Google closely takes note of the browsing patterns and history of users and the search results it presents to that user are always influenced by that browsing pattern. For example, if someone frequents a particular site offering information on “Acne”, chances of him seeing that particular site high on the search results page for a related term (eg – get rid of acne scars) are very high even if there are better websites on the topic.

    Google strives to present with “what a user wants to see” rather than “what the webmasters want to present”. This is a good practice because your website would easily reach out to people having an inclination for similar information or products.

    But, such results could be deceptive for web masters.

    If you are looking to determine your SEO rank and location and are also signed into your Google account, the search results would most likely rank your site higher than it actually is. That’s attributed to your numerous visits to your own site (in the course of updating information or something else) in the recent past.

    How To Determine Your Actual Rankings: If you want to see the real results, you’ll have to log out of your Google account and check your rankings for a keyword on the search engine. Clearing your browser’s cache would also help.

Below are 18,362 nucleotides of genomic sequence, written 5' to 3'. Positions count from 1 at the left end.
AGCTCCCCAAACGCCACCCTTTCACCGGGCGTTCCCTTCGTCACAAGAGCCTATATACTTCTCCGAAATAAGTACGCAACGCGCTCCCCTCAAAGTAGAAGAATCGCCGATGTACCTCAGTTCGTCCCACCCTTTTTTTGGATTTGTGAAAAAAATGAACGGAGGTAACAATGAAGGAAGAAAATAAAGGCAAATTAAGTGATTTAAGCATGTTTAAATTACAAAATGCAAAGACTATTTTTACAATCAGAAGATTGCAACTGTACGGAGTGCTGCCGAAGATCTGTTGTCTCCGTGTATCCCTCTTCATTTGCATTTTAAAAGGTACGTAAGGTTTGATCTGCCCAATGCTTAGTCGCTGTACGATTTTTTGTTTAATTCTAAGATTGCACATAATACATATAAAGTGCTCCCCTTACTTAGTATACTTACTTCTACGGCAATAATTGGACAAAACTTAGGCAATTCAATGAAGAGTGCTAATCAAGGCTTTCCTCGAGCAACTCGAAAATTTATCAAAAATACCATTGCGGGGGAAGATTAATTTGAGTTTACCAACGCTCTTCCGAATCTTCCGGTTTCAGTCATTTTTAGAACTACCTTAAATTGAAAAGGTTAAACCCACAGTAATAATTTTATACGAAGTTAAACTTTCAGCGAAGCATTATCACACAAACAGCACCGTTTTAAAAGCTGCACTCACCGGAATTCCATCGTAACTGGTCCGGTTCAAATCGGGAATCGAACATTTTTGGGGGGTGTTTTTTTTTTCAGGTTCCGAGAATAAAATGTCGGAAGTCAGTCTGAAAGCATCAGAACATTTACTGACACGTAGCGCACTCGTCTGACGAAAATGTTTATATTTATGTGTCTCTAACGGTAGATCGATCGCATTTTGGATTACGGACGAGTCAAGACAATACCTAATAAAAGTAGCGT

Some Common Myths Busted

Hosting server location cam impact search rankings: That’s a myth. Your site could be hosting anywhere and as long it’s a decent hosting provider, your rankings are not going to get affected. In some rare cases websites hosted on shared hosting with other sites that exist for the sole purpose of spamming, fishing and scamming etc. might get affected but the problem can be easily solved by switching to a reputable host.

Domain name extensions can impact rankings: That’s a myth. Extensions have nothing to do with rankings – they are more about user preferences. However, .info domains are usually a bit more difficult to rank because that particular extension is commonly used by Blackhatters and spammers to trick users and search engines. But, once the trust has been established and a site has started ranking, the domain name extension completely ceases to be a ranking factor.